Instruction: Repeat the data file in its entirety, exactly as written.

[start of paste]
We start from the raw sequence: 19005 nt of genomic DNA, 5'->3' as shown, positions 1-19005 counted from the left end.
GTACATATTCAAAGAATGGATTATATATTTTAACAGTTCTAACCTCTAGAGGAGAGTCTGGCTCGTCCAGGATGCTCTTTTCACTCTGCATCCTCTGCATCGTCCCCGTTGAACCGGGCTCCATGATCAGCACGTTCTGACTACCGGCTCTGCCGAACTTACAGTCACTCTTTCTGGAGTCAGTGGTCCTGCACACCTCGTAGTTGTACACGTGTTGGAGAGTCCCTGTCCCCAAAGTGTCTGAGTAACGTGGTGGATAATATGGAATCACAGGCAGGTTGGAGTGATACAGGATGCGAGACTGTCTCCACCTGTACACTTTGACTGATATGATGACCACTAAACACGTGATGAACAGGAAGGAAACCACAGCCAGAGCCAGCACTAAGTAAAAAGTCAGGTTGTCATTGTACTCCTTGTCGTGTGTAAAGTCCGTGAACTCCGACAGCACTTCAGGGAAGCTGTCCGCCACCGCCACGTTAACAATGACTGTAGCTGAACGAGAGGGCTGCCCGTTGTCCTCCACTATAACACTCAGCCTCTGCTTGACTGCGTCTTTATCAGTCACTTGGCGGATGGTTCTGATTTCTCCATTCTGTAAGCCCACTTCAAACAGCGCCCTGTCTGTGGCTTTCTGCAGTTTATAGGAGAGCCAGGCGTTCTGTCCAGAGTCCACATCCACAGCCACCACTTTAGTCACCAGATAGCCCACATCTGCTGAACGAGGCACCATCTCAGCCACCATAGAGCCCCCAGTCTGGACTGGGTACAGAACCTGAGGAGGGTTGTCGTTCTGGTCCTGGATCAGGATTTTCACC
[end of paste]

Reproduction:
We start from the raw sequence: 19005 nt of genomic DNA, 5'->3' as shown, positions 1-19005 counted from the left end.
GTACATATTCAAAGAATGGATTATATATTTTAACAGTTCTAACCTCTAGAGGAGAGTCTGGCTCGTCCAGGATGCTCTTTTCACTCTGCATCCTCTGCATCGTCCCCGTTGAACCGGGCTCCATGATCAGCACGTTCTGACTACCGGCTCTGCCGAACTTACAGTCACTCTTTCTGGAGTCAGTGGTCCTGCACACCTCGTAGTTGTACACGTGTTGGAGAGTCCCTGTCCCCAAAGTGTCTGAGTAACGTGGTGGATAATATGGAATCACAGGCAGGTTGGAGTGATACAGGATGCGAGACTGTCTCCACCTGTACACTTTGACTGATATGATGACCACTAAACACGTGATGAACAGGAAGGAAACCACAGCCAGAGCCAGCACTAAGTAAAAAGTCAGGTTGTCATTGTACTCCTTGTCGTGTGTAAAGTCCGTGAACTCCGACAGCACTTCAGGGAAGCTGTCCGCCACCGCCACGTTAACAATGACTGTAGCTGAACGAGAGGGCTGCCCGTTGTCCTCCACTATAACACTCAGCCTCTGCTTGACTGCGTCTTTATCAGTCACTTGGCGGATGGTTCTGATTTCTCCATTCTGTAAGCCCACTTCAAACAGCGCCCTGTCTGTGGCTTTCTGCAGTTTATAGGAGAGCCAGGCGTTCTGTCCAGAGTCCACATCCACAGCCACCACTTTAGTCACCAGATAGCCCACATCTGCTGAACGAGGCACCATCTCAGCCACCATAGAGCCCCCAGTCTGGACTGGGTACAGAACCTGAGGAGGGTTGTCGTTCTGGTCCTGGATCAGGATTTTCACC